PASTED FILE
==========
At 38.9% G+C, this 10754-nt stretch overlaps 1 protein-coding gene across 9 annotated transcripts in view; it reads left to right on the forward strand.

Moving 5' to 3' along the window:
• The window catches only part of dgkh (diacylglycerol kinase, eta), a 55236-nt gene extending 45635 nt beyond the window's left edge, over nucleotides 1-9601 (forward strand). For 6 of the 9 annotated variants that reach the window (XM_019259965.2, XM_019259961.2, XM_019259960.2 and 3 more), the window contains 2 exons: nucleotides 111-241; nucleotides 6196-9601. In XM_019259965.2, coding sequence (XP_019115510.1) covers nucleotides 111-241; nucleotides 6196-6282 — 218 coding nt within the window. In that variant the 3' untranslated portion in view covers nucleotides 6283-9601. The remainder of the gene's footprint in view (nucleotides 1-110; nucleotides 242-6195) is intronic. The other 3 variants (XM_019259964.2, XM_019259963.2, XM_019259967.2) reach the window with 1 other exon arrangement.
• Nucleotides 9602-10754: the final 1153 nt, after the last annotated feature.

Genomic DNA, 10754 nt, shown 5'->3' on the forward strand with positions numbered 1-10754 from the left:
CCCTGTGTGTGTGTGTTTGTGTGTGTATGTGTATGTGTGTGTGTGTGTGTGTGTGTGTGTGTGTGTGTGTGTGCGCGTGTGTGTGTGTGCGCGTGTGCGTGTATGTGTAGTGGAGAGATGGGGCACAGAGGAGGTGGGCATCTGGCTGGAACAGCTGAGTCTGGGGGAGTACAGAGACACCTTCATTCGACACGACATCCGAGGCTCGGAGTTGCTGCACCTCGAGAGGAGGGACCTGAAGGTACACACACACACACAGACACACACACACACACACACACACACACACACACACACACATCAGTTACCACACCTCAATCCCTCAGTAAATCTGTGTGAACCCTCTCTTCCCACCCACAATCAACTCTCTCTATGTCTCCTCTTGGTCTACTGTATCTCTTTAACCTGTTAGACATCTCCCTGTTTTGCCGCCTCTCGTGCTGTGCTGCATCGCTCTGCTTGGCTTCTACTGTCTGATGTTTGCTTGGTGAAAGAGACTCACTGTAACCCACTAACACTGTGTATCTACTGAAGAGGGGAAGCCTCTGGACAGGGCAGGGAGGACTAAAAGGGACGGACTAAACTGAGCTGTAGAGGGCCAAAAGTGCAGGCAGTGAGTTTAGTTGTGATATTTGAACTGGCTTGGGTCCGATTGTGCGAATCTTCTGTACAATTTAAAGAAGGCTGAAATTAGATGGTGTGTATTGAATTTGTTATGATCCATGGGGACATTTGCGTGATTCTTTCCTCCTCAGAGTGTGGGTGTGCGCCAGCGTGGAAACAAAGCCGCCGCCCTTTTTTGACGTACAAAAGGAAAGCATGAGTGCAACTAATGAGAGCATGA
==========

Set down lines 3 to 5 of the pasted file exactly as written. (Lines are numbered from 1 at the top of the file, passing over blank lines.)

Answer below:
• The window catches only part of dgkh (diacylglycerol kinase, eta), a 55236-nt gene extending 45635 nt beyond the window's left edge, over nucleotides 1-9601 (forward strand). For 6 of the 9 annotated variants that reach the window (XM_019259965.2, XM_019259961.2, XM_019259960.2 and 3 more), the window contains 2 exons: nucleotides 111-241; nucleotides 6196-9601. In XM_019259965.2, coding sequence (XP_019115510.1) covers nucleotides 111-241; nucleotides 6196-6282 — 218 coding nt within the window. In that variant the 3' untranslated portion in view covers nucleotides 6283-9601. The remainder of the gene's footprint in view (nucleotides 1-110; nucleotides 242-6195) is intronic. The other 3 variants (XM_019259964.2, XM_019259963.2, XM_019259967.2) reach the window with 1 other exon arrangement.
• Nucleotides 9602-10754: the final 1153 nt, after the last annotated feature.

Genomic DNA, 10754 nt, shown 5'->3' on the forward strand with positions numbered 1-10754 from the left: